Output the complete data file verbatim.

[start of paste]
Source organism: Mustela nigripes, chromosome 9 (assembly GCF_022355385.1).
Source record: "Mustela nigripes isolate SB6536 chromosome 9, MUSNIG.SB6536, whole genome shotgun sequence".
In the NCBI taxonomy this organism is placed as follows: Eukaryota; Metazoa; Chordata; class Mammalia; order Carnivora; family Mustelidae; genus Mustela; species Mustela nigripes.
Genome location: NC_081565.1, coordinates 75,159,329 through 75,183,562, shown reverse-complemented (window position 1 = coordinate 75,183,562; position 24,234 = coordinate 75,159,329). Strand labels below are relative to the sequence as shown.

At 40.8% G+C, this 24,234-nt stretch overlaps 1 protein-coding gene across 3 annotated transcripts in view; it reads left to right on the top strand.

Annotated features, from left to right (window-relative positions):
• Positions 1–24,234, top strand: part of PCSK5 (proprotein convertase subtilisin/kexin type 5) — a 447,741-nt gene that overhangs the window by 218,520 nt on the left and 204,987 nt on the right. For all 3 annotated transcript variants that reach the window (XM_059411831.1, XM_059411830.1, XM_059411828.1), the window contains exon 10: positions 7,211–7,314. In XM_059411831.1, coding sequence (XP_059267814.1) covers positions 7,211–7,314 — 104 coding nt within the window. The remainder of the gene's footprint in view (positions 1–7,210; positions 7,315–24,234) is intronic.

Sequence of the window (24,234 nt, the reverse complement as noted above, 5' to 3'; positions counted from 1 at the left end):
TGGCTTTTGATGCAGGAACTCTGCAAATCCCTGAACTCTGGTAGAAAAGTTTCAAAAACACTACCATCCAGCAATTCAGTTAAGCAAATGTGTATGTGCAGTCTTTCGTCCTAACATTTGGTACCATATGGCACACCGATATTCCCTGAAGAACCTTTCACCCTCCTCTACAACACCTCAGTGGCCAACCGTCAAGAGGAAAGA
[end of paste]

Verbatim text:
Source organism: Mustela nigripes, chromosome 9 (assembly GCF_022355385.1).
Source record: "Mustela nigripes isolate SB6536 chromosome 9, MUSNIG.SB6536, whole genome shotgun sequence".
In the NCBI taxonomy this organism is placed as follows: Eukaryota; Metazoa; Chordata; class Mammalia; order Carnivora; family Mustelidae; genus Mustela; species Mustela nigripes.
Genome location: NC_081565.1, coordinates 75,159,329 through 75,183,562, shown reverse-complemented (window position 1 = coordinate 75,183,562; position 24,234 = coordinate 75,159,329). Strand labels below are relative to the sequence as shown.

At 40.8% G+C, this 24,234-nt stretch overlaps 1 protein-coding gene across 3 annotated transcripts in view; it reads left to right on the top strand.

Annotated features, from left to right (window-relative positions):
• Positions 1–24,234, top strand: part of PCSK5 (proprotein convertase subtilisin/kexin type 5) — a 447,741-nt gene that overhangs the window by 218,520 nt on the left and 204,987 nt on the right. For all 3 annotated transcript variants that reach the window (XM_059411831.1, XM_059411830.1, XM_059411828.1), the window contains exon 10: positions 7,211–7,314. In XM_059411831.1, coding sequence (XP_059267814.1) covers positions 7,211–7,314 — 104 coding nt within the window. The remainder of the gene's footprint in view (positions 1–7,210; positions 7,315–24,234) is intronic.

Sequence of the window (24,234 nt, the reverse complement as noted above, 5' to 3'; positions counted from 1 at the left end):
TGGCTTTTGATGCAGGAACTCTGCAAATCCCTGAACTCTGGTAGAAAAGTTTCAAAAACACTACCATCCAGCAATTCAGTTAAGCAAATGTGTATGTGCAGTCTTTCGTCCTAACATTTGGTACCATATGGCACACCGATATTCCCTGAAGAACCTTTCACCCTCCTCTACAACACCTCAGTGGCCAACCGTCAAGAGGAAAGA